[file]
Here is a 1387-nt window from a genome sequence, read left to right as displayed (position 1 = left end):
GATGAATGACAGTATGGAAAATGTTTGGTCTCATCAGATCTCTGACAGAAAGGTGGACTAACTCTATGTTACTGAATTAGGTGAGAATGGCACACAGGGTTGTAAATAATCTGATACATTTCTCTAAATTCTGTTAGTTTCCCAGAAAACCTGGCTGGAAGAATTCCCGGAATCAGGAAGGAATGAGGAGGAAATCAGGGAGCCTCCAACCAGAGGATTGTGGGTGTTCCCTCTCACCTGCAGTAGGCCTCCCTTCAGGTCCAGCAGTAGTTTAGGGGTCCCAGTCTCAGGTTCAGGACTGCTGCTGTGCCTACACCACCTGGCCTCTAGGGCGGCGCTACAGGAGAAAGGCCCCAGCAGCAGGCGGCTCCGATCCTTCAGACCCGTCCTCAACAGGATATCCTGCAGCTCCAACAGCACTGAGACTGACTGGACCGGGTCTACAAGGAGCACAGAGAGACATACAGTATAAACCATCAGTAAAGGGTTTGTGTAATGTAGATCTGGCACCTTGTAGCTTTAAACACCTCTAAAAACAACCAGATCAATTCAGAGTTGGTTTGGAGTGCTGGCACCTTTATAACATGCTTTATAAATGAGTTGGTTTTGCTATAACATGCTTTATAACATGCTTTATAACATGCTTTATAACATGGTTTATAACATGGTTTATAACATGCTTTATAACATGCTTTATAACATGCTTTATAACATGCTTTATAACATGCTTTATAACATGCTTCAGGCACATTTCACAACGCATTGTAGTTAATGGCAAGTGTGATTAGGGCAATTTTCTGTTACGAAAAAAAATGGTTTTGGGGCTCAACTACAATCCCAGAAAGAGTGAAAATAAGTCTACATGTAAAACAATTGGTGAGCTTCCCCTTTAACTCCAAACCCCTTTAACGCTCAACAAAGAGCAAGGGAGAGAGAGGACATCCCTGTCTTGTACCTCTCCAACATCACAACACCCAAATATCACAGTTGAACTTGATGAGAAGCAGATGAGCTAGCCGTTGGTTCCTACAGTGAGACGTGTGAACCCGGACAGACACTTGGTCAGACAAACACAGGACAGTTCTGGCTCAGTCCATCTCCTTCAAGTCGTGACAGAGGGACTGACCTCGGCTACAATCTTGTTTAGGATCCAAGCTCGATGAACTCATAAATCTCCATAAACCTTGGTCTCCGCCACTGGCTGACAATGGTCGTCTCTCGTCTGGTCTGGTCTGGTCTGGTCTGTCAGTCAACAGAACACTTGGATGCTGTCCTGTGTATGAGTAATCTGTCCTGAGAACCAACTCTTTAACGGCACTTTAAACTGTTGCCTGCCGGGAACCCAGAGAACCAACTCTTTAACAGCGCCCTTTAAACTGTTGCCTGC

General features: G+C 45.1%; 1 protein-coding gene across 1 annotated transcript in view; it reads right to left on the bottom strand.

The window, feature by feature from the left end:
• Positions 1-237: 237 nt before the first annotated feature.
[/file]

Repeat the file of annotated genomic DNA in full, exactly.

Here is a 1387-nt window from a genome sequence, read left to right as displayed (position 1 = left end):
GATGAATGACAGTATGGAAAATGTTTGGTCTCATCAGATCTCTGACAGAAAGGTGGACTAACTCTATGTTACTGAATTAGGTGAGAATGGCACACAGGGTTGTAAATAATCTGATACATTTCTCTAAATTCTGTTAGTTTCCCAGAAAACCTGGCTGGAAGAATTCCCGGAATCAGGAAGGAATGAGGAGGAAATCAGGGAGCCTCCAACCAGAGGATTGTGGGTGTTCCCTCTCACCTGCAGTAGGCCTCCCTTCAGGTCCAGCAGTAGTTTAGGGGTCCCAGTCTCAGGTTCAGGACTGCTGCTGTGCCTACACCACCTGGCCTCTAGGGCGGCGCTACAGGAGAAAGGCCCCAGCAGCAGGCGGCTCCGATCCTTCAGACCCGTCCTCAACAGGATATCCTGCAGCTCCAACAGCACTGAGACTGACTGGACCGGGTCTACAAGGAGCACAGAGAGACATACAGTATAAACCATCAGTAAAGGGTTTGTGTAATGTAGATCTGGCACCTTGTAGCTTTAAACACCTCTAAAAACAACCAGATCAATTCAGAGTTGGTTTGGAGTGCTGGCACCTTTATAACATGCTTTATAAATGAGTTGGTTTTGCTATAACATGCTTTATAACATGCTTTATAACATGCTTTATAACATGGTTTATAACATGGTTTATAACATGCTTTATAACATGCTTTATAACATGCTTTATAACATGCTTTATAACATGCTTTATAACATGCTTCAGGCACATTTCACAACGCATTGTAGTTAATGGCAAGTGTGATTAGGGCAATTTTCTGTTACGAAAAAAAATGGTTTTGGGGCTCAACTACAATCCCAGAAAGAGTGAAAATAAGTCTACATGTAAAACAATTGGTGAGCTTCCCCTTTAACTCCAAACCCCTTTAACGCTCAACAAAGAGCAAGGGAGAGAGAGGACATCCCTGTCTTGTACCTCTCCAACATCACAACACCCAAATATCACAGTTGAACTTGATGAGAAGCAGATGAGCTAGCCGTTGGTTCCTACAGTGAGACGTGTGAACCCGGACAGACACTTGGTCAGACAAACACAGGACAGTTCTGGCTCAGTCCATCTCCTTCAAGTCGTGACAGAGGGACTGACCTCGGCTACAATCTTGTTTAGGATCCAAGCTCGATGAACTCATAAATCTCCATAAACCTTGGTCTCCGCCACTGGCTGACAATGGTCGTCTCTCGTCTGGTCTGGTCTGGTCTGGTCTGTCAGTCAACAGAACACTTGGATGCTGTCCTGTGTATGAGTAATCTGTCCTGAGAACCAACTCTTTAACGGCACTTTAAACTGTTGCCTGCCGGGAACCCAGAGAACCAACTCTTTAACAGCGCCCTTTAAACTGTTGCCTGC

General features: G+C 45.1%; 1 protein-coding gene across 1 annotated transcript in view; it reads right to left on the bottom strand.

The window, feature by feature from the left end:
• Positions 1-237: 237 nt before the first annotated feature.